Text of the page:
Business is always changing and salon owners need to know the next best practices if they don’t want to be left in the dust. Aveda Means Business has been sharing articles on the ways business is shifting between you and your staff, as well as you and your clients. These are the discussions to be involved in to stay ahead of the curve.
1. The Solo Artist Decision
Many stylists are considering leaving the traditional salon setting and turning to a career as an independent contractor. They believe that by becoming a Solo Artist they will be able to make more money, have a more flexible schedule and be able to work with more creative freedom. However, in this article from Aveda Means Business, stylist Bebea Hanna tried the Solo Artist life and decided that it was not right for her. It was a learning experience that has now made her better understand the financial constraints that salon owners deal with, and also made her realize that the business side of beauty was not what she wanted to focus on. For more on making the Solo Artist decision, read the Aveda Means Business article “The Price of Independence: The Truth About Booth Rentals.”
2. Social Media is King
In an Aveda Means Business article on the importance of social media marketing, Gerard Scarpaci of Hairbrained breaks down the three simple but vital lessons of maximizing social media outreach. He stresses the importance of creating content as often as possible. “If you have a Facebook account, a mobile phone and a little charisma, you can reach huge amounts of people,” Scarpaci says. It’s also necessary to curate your content, ensuring that most posts are relevant and interesting to your target audience. Finally, engaging with clients and other business in the community are great ways to make sure that your business stays top of feed and top of mind. For more on being a social media marketing master, read the Aveda Means Business article “Social Studies: 3 Ways To Win At salon Social Media Marketing.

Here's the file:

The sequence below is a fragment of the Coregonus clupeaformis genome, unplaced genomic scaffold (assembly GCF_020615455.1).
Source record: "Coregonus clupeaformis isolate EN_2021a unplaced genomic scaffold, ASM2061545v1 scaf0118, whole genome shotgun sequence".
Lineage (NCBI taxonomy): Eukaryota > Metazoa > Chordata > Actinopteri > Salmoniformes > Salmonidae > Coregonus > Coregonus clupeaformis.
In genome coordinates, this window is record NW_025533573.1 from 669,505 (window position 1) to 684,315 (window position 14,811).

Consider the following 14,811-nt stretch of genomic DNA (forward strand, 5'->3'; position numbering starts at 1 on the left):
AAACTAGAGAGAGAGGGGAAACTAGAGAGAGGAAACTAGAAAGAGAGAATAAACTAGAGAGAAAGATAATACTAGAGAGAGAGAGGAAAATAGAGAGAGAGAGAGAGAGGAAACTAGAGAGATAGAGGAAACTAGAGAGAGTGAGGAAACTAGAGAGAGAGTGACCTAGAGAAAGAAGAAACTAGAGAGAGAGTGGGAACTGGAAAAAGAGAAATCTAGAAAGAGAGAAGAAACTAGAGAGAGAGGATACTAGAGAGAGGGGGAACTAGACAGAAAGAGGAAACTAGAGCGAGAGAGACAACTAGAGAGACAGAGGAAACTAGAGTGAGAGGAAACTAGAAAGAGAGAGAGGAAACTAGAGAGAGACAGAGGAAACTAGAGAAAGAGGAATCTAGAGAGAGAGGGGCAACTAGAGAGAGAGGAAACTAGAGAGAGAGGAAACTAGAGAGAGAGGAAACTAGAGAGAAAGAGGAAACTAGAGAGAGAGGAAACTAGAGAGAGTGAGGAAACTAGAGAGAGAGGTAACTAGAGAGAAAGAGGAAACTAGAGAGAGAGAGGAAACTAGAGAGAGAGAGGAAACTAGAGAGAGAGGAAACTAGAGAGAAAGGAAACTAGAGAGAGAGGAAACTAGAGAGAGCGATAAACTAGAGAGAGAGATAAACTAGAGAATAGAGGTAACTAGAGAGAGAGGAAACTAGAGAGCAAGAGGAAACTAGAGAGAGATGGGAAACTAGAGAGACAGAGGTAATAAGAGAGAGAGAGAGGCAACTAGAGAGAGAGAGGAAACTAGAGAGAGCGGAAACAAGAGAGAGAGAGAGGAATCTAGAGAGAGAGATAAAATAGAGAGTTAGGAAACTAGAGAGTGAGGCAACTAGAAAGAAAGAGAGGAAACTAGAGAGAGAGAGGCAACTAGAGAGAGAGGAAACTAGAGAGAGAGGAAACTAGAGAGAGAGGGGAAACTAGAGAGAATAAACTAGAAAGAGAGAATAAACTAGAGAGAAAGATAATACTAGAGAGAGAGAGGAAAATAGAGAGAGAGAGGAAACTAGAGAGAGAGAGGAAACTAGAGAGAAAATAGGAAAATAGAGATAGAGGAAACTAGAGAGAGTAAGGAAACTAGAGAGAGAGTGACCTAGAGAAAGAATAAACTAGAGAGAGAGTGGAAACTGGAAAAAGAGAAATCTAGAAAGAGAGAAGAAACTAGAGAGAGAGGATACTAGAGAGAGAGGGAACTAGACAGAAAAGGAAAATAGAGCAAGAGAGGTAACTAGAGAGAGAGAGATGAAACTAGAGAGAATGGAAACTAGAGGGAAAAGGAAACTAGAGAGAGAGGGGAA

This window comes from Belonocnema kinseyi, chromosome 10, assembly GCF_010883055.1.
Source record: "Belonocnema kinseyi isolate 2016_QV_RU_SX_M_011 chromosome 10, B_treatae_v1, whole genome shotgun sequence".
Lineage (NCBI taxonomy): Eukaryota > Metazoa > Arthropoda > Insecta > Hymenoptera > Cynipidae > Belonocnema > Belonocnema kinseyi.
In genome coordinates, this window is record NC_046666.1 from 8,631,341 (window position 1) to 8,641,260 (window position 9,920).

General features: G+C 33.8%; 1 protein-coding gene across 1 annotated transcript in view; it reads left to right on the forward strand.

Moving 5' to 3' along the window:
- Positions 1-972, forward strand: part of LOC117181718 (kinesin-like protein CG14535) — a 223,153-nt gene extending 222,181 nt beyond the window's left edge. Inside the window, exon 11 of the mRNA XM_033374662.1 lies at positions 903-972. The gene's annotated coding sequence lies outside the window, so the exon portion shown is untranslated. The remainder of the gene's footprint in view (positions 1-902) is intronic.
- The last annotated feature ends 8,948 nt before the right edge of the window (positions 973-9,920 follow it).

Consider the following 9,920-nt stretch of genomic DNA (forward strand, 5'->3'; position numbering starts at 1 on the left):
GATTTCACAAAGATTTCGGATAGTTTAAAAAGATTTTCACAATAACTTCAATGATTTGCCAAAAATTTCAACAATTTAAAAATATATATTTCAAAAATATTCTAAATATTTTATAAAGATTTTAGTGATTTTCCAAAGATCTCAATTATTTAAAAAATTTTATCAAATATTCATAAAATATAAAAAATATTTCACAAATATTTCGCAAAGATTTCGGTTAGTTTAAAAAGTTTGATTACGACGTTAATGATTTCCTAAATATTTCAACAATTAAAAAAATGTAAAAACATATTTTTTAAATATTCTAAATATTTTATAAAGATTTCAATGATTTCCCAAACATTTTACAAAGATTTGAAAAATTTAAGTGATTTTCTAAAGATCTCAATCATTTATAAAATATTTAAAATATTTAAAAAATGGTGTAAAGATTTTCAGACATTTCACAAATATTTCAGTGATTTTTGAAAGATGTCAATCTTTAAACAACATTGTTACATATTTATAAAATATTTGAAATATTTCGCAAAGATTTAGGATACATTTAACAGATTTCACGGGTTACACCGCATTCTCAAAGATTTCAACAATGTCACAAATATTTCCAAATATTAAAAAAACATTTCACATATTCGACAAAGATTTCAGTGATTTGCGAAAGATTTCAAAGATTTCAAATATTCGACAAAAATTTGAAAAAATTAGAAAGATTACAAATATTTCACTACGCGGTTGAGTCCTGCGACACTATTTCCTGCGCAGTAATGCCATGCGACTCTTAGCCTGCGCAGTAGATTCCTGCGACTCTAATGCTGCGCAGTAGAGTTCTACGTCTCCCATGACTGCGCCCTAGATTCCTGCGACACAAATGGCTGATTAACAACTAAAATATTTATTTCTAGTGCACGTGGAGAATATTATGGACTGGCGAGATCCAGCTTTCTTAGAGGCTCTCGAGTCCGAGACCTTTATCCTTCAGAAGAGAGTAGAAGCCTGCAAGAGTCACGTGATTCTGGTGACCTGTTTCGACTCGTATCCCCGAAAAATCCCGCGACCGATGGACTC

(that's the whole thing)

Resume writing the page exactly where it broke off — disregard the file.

3. Experiential Shopping is the New Way to Retail
Gramercy Salon owner Kristin Nelson has found the secret to huge retail growth: creating hands-on experiences. Nelson brought on a new team member in her Boca Raton Aveda Lifestyle salon, an Aveda Advisory, who is an expert on products and Aveda rituals. She trained the whole team on implementing these rituals and now at least two out of a list of six rituals are offered to each client. They include a makeup touch-up, hair consultation, skin care consultation, sensory journey with chakra cards, hand ritual and scalp treatment/massage. In an article from Aveda Means Business, Nelson describes how these rituals have made guests feel well-cared for in the salon and has dramatically increased retail sales. For more on experiential shopping, read the Aveda Means Business article, “Want To Rock Your Retail Sales? Get Hands-On.”
4. Educate Staff on Numbers, Not Just Techniques
Aveda Means Business talked with Bonnie Conte and Shyla Samel-Kurnick, owners of Avalon Salon and Day Spa in Deer Park, Illinois, to learn more about how education has gotten their staff more engaged in salon goals. The whole salon team is privy to the salon’s stats (retail, prebooking, service), goals and retention rates, and this transparency has strengthened culture. Stylists are more engaged in retail because they know how to track it. When goals are announced, the staff is told where money will be going, such as to redo flooring, so they are motivated to achieve the objective as a part of the team. For more, read the Aveda Means Business article “Business Basics: Educating Your Staff.”
5. Maximize Productivity With Multiple Shifts and Extended Hours
Scott Buchanan, owner of four Scott J. Salons in Manhattan and Brooklyn, talked with Aveda Means Business on the ways that he has upped productivity in his salons. He analyzed his business, looking at the days and times when he was most busy, discovering that evenings and weekends were prime time for appointments and walk-ins. Rather than only giving them the option of one late night a week, Buchanan keeps his salons open seven days a week from 9 a.m. to 10 p.m. and keeps his chairs busy all week long. His clients love the flexibility these hours offer and his stylists are happy, too. Working shifts allows stylists to choose between three 12-hour days, four 10-hour days, or five 6-to-8-hour days per week. For more on this system, read the Aveda Means Business article “Shift Your Thinking: A Master Class In Productivity.”
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